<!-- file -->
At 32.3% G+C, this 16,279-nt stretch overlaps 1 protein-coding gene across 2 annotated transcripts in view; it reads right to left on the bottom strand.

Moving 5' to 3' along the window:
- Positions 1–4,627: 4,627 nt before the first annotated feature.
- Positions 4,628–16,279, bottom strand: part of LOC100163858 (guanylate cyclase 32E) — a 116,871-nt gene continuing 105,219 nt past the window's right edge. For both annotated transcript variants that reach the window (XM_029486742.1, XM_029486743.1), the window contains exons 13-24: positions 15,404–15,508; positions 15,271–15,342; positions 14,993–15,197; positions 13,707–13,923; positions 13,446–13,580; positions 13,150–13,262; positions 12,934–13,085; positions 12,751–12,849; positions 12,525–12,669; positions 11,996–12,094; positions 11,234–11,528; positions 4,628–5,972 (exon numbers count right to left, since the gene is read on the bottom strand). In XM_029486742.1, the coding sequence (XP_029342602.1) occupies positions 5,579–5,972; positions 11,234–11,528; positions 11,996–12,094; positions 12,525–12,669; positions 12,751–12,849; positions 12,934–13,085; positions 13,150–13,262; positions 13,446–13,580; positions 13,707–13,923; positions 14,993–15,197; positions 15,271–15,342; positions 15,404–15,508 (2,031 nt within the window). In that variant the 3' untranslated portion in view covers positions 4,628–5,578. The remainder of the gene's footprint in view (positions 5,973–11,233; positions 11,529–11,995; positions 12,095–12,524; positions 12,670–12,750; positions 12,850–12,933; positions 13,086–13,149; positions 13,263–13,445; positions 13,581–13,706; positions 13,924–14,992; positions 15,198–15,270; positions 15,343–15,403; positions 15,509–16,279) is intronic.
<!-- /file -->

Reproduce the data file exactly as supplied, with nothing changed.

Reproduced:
At 32.3% G+C, this 16,279-nt stretch overlaps 1 protein-coding gene across 2 annotated transcripts in view; it reads right to left on the bottom strand.

Moving 5' to 3' along the window:
- Positions 1–4,627: 4,627 nt before the first annotated feature.
- Positions 4,628–16,279, bottom strand: part of LOC100163858 (guanylate cyclase 32E) — a 116,871-nt gene continuing 105,219 nt past the window's right edge. For both annotated transcript variants that reach the window (XM_029486742.1, XM_029486743.1), the window contains exons 13-24: positions 15,404–15,508; positions 15,271–15,342; positions 14,993–15,197; positions 13,707–13,923; positions 13,446–13,580; positions 13,150–13,262; positions 12,934–13,085; positions 12,751–12,849; positions 12,525–12,669; positions 11,996–12,094; positions 11,234–11,528; positions 4,628–5,972 (exon numbers count right to left, since the gene is read on the bottom strand). In XM_029486742.1, the coding sequence (XP_029342602.1) occupies positions 5,579–5,972; positions 11,234–11,528; positions 11,996–12,094; positions 12,525–12,669; positions 12,751–12,849; positions 12,934–13,085; positions 13,150–13,262; positions 13,446–13,580; positions 13,707–13,923; positions 14,993–15,197; positions 15,271–15,342; positions 15,404–15,508 (2,031 nt within the window). In that variant the 3' untranslated portion in view covers positions 4,628–5,578. The remainder of the gene's footprint in view (positions 5,973–11,233; positions 11,529–11,995; positions 12,095–12,524; positions 12,670–12,750; positions 12,850–12,933; positions 13,086–13,149; positions 13,263–13,445; positions 13,581–13,706; positions 13,924–14,992; positions 15,198–15,270; positions 15,343–15,403; positions 15,509–16,279) is intronic.